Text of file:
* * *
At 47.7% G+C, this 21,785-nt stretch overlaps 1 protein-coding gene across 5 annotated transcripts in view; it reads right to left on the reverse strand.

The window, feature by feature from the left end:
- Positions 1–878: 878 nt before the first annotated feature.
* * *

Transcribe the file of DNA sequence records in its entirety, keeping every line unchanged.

At 47.7% G+C, this 21,785-nt stretch overlaps 1 protein-coding gene across 5 annotated transcripts in view; it reads right to left on the reverse strand.

The window, feature by feature from the left end:
- Positions 1–878: 878 nt before the first annotated feature.